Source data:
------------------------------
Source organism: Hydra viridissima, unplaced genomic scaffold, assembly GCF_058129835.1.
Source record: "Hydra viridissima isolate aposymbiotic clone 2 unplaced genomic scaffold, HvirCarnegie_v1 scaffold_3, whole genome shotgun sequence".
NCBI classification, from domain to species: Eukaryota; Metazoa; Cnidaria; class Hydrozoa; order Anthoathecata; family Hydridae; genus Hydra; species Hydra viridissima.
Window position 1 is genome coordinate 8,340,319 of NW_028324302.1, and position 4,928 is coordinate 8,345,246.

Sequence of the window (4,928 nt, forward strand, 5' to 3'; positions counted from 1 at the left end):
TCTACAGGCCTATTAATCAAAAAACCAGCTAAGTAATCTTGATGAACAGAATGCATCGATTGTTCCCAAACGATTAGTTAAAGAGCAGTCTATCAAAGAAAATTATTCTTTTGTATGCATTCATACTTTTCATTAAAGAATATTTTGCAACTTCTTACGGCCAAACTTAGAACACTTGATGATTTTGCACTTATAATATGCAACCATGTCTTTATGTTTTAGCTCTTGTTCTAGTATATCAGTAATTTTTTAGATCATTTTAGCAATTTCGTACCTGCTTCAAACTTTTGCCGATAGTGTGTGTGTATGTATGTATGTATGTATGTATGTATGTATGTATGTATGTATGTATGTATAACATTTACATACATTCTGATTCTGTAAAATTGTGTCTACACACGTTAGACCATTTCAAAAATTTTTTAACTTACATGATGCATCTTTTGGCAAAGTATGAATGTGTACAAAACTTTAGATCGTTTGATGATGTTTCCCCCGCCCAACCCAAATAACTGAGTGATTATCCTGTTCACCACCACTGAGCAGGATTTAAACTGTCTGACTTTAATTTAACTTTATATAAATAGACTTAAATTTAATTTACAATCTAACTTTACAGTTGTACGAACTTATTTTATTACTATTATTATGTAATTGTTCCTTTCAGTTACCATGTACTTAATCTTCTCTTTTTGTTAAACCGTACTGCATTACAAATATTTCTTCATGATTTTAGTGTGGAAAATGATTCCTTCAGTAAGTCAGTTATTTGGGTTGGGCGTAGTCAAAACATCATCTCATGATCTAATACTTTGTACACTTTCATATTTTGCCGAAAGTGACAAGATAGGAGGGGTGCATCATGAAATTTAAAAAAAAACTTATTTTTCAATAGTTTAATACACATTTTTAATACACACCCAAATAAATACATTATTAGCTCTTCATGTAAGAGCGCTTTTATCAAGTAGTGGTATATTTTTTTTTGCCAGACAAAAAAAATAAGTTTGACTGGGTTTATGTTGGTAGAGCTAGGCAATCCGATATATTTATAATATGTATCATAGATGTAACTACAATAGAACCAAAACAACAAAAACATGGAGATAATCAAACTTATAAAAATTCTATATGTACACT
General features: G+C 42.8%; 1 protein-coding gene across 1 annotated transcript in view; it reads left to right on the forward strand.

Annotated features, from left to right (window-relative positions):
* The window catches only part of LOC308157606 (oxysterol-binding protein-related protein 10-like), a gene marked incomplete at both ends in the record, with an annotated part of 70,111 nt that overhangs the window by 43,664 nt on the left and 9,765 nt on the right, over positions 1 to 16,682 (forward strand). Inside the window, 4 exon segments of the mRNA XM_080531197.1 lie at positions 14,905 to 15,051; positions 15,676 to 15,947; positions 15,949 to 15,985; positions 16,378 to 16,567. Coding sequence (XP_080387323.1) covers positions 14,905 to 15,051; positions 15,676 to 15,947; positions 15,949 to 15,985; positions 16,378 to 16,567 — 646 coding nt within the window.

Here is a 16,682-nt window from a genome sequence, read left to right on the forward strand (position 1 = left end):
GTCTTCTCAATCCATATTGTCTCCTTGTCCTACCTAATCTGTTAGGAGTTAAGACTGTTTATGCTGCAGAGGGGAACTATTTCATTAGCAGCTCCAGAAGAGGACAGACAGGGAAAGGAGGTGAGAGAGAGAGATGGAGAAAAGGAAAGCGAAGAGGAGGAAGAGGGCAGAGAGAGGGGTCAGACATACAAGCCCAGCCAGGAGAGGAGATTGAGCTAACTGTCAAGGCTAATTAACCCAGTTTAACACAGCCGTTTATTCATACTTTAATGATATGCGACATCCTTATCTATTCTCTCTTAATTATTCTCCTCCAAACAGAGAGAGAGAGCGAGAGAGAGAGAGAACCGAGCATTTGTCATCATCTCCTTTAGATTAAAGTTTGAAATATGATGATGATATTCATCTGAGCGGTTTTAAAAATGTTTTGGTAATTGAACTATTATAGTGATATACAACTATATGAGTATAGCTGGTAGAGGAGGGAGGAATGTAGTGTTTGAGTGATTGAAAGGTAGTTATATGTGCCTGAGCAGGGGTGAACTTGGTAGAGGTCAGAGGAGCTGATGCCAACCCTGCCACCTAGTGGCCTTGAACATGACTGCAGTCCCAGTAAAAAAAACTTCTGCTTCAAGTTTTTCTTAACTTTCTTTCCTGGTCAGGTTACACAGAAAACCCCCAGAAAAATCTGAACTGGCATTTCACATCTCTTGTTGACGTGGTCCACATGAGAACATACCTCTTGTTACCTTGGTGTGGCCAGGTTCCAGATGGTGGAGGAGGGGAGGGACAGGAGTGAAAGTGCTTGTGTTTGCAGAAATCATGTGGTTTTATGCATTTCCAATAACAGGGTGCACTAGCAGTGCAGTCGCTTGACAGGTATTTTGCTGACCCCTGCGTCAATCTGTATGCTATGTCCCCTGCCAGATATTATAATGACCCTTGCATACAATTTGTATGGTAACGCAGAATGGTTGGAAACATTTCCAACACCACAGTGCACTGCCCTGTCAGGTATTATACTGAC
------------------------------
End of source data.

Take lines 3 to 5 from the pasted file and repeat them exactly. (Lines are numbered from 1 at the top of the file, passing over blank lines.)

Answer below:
NCBI classification, from domain to species: Eukaryota; Metazoa; Cnidaria; class Hydrozoa; order Anthoathecata; family Hydridae; genus Hydra; species Hydra viridissima.
Window position 1 is genome coordinate 8,340,319 of NW_028324302.1, and position 4,928 is coordinate 8,345,246.

Sequence of the window (4,928 nt, forward strand, 5' to 3'; positions counted from 1 at the left end):